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Fish Face in the Morning Is Worth a Little Effort

Photo by: Angel Wong.

Fish Face in the Morning Is Worth a Little Effort

Milkfish Soup in Tainan

“Why would you want to go to Wuming? It’s really gone downhill in the last couple years.”

We’re on our way to eat milkfish soup in the southern Taiwan city of Tainan when our taxi driver asks us quizzically about our breakfast shop of choice. A pang of anxiety washes over me. How could this be? Every Chinese-language food blog gave Wuming glowing reviews.

“It used to be the best,” says the driver “but the taste has really changed since it passed to the second and third generation. A-Tang is the best now.”

I should have asked a local in town right from the get go. The people of Tainan are known for being picky eaters, like our shrewd taxi driver.

Tainan has eaten milkfish since the city’s founding nearly four hundred years ago, and is one of the region’s primary staple food items. It often seems like the people of Tainan have developed extra-sensory sensitivity for picking out the freshest milkfish, as well as a finicky attitude to anything but the most perfectly prepared.

Tainan is the only city in Taiwan that eats milkfish for breakfast, and the people claim they’ve historically eaten the dish in the morning in order to prepare for a long day working the sugar cane and rice fields.

Just like Taiwan’s other oddball breakfast eatery, beef soup shops, there are a sundry of dedicated milkfish breakfast joints found throughout the city.

As the taxi pulls up to our internet-approved milkfish eatery, we’re surprised to find the inside-lights dimmed, and the front door shuttered. “Sorry,” says a woman beating a floor mat with a broom outside the shop, “we don’t open until nine in the morning.”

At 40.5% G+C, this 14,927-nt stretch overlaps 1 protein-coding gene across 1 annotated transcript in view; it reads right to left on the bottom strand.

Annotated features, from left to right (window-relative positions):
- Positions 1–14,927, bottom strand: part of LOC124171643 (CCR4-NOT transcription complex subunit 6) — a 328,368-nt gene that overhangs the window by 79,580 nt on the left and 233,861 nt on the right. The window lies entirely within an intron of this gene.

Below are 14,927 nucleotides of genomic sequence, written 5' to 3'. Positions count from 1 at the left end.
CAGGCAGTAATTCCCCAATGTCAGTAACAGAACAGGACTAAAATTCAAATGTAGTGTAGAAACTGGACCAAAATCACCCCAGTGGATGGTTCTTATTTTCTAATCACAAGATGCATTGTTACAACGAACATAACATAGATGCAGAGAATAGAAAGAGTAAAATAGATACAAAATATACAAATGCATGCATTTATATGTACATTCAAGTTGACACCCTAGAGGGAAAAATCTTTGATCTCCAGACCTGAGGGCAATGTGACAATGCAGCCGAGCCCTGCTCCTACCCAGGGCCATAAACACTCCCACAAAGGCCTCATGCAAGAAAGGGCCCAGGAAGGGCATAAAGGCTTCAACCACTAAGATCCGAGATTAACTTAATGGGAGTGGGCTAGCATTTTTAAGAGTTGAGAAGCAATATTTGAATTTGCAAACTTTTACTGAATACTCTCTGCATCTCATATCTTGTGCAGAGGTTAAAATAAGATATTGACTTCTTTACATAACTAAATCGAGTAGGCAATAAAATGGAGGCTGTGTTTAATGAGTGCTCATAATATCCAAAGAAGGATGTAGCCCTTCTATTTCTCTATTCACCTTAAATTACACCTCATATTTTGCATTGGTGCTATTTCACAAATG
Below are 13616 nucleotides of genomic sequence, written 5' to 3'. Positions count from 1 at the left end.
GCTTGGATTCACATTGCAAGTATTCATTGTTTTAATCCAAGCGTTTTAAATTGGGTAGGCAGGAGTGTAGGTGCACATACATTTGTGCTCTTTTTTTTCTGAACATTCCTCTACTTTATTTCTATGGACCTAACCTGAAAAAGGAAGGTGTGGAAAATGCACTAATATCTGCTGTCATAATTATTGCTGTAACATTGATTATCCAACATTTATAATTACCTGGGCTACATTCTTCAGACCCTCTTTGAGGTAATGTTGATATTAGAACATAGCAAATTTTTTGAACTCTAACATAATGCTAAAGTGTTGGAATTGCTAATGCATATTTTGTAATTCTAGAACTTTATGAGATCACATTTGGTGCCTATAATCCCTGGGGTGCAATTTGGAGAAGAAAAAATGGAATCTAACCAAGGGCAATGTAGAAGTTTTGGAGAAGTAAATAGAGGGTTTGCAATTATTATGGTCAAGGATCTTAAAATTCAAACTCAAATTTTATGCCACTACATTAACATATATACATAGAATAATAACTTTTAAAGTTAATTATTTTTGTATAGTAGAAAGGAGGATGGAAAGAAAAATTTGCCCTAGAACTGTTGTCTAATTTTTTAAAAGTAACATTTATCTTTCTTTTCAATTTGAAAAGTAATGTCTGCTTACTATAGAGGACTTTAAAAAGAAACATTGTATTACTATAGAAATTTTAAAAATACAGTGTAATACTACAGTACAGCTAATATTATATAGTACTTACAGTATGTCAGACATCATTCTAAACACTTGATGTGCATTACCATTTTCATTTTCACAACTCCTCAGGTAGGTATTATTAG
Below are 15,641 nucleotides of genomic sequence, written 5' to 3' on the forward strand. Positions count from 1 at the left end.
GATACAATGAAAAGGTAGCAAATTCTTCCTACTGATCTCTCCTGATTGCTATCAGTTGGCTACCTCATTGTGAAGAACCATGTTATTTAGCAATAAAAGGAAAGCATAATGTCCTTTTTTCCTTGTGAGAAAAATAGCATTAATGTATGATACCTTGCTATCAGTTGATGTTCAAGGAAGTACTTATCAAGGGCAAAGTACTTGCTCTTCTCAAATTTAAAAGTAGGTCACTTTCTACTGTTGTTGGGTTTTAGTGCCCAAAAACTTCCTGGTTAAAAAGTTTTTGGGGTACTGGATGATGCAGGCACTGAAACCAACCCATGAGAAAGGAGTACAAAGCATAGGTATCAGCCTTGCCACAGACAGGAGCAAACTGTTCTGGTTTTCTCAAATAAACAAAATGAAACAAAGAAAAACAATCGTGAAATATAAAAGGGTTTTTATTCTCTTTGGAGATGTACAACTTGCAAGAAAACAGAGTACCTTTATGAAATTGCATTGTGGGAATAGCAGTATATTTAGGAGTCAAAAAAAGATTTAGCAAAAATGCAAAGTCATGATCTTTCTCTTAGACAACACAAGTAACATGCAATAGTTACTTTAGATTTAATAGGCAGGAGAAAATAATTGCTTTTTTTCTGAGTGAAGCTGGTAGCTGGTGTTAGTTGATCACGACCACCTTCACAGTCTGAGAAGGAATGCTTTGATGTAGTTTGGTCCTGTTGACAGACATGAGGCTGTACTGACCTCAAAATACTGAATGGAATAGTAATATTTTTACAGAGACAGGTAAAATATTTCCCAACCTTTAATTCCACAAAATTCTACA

“We’re saved!” I whispered to my partner. We then hop back in the taxi and take up the driver’s suggestion.

“It looks like you and A-Tang were destined to be together after all!” chuckled the driver.

It could be said that destiny brought the humble milkfish to the city of Tainan as well. It was likely introduced to Taiwan by the Dutch East India company, who may have brought the salt-water fish along with them from their base of operations in Jakarta, Indonesia.

How the fish got its name in the local language is also wrapped in the city’s history. It’s believed that the fish got its name from a rebel Chinese naval commander named Koxinga. One day, Koxinga was enjoying a hearty serving of milkfish soup after a long naval campaign to expel the Dutch from Taiwan. He enjoyed his serving of milkfish stew so much, he exclaimed excitedly to his man-servant, “What fish is this?” or “siánn‑mih-hî?”

Unfortunately, Koxinga’s man-servant didn’t understand his thick Hokkien accent, and thought he was giving a name to the fish: “sat‑ba̍k‑hî.” The story has stuck since, leaving the milkfish with a gaffe of a name.

Taiwan’s obsession with milkfish is made all the more unique by it’s East Asian neighbors’ reluctance to embrace it. The fish is incredibly difficult to fillet, having more bones than most people can bear. For those willing to endure the de-boning, they should expect fish meat that has a tender but firm texture. Milkfish has a relatively high fat content, with a mild flavor. Most milkfish joints in Tainan are experienced with deboning the fish, and our order at A-Tang was completely bone-free.

My partner and I decide to order milkfish skin served in soup, along with pieces of stomach meat served alongside oily breadsticks. There are dozens of other ways milkfish can be served, and I hear a woman behind me ordering a fresh cut of milkfish head in her soup. “The meat around the eyes and face is really delicious,” says my partner.

As I begin eating, I’m amazed by how delicate and soft the milkfish skin is. It’s no wonder it hasn’t left the Tainan breakfast table in over three centuries.

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